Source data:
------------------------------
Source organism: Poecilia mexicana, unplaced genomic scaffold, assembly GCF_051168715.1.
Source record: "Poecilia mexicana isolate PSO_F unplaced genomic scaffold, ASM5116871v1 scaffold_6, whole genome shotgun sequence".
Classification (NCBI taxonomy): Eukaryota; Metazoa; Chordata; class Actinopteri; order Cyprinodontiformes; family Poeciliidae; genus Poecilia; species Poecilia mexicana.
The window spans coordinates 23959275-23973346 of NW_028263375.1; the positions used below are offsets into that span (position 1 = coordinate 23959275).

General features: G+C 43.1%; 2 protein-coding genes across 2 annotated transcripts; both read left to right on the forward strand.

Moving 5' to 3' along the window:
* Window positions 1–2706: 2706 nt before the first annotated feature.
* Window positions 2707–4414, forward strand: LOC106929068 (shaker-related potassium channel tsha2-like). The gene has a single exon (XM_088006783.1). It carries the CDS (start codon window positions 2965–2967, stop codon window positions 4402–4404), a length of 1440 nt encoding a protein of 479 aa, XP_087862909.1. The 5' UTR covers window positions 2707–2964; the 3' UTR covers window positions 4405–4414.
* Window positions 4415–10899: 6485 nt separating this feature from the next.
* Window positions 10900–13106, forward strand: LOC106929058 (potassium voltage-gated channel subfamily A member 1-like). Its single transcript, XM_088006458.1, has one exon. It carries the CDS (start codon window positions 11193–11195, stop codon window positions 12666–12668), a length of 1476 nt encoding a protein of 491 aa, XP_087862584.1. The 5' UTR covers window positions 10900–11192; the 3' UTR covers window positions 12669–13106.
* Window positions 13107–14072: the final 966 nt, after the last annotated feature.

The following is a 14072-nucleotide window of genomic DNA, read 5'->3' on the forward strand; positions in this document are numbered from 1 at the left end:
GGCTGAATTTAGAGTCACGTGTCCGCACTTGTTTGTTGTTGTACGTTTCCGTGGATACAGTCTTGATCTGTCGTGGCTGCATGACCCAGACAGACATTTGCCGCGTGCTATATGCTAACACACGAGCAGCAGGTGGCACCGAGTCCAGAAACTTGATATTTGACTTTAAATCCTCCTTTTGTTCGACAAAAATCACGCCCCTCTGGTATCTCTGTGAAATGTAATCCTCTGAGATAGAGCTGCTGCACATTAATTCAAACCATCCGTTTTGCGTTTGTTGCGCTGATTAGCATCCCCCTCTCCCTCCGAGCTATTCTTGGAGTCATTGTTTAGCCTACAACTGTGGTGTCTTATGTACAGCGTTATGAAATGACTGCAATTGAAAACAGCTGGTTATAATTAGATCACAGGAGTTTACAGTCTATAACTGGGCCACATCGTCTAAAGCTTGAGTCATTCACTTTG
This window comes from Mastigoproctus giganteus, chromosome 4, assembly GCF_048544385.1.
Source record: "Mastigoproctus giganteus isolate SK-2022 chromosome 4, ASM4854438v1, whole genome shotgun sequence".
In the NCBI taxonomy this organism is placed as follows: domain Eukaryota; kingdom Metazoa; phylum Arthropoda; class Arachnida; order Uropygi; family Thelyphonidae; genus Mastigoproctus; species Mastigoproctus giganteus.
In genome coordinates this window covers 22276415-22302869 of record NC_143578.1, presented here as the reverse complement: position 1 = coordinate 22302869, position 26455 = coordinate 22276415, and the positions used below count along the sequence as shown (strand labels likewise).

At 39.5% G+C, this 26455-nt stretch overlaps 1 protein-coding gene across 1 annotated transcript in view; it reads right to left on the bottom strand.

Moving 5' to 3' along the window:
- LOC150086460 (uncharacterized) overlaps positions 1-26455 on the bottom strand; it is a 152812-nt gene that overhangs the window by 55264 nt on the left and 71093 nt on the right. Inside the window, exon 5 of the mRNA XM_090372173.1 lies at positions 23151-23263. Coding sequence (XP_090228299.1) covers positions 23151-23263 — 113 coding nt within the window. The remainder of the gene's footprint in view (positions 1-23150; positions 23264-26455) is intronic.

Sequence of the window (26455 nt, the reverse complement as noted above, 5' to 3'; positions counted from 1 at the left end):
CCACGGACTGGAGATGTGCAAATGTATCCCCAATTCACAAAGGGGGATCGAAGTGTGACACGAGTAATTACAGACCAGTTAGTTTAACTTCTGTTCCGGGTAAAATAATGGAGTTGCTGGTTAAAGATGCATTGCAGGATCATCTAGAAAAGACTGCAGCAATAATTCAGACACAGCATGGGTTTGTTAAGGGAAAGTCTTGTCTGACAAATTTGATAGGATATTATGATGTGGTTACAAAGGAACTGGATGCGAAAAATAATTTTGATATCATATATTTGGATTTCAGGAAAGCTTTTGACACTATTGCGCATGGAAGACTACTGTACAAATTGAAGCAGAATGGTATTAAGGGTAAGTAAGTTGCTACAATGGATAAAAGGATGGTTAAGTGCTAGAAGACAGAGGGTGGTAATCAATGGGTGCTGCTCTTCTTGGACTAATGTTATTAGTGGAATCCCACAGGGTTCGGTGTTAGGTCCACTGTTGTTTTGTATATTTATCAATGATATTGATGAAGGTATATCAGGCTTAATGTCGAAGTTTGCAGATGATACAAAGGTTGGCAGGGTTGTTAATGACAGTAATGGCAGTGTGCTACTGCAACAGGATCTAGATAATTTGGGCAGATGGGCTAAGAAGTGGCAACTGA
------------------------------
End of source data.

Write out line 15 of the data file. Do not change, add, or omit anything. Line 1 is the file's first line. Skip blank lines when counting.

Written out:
Source record: "Mastigoproctus giganteus isolate SK-2022 chromosome 4, ASM4854438v1, whole genome shotgun sequence".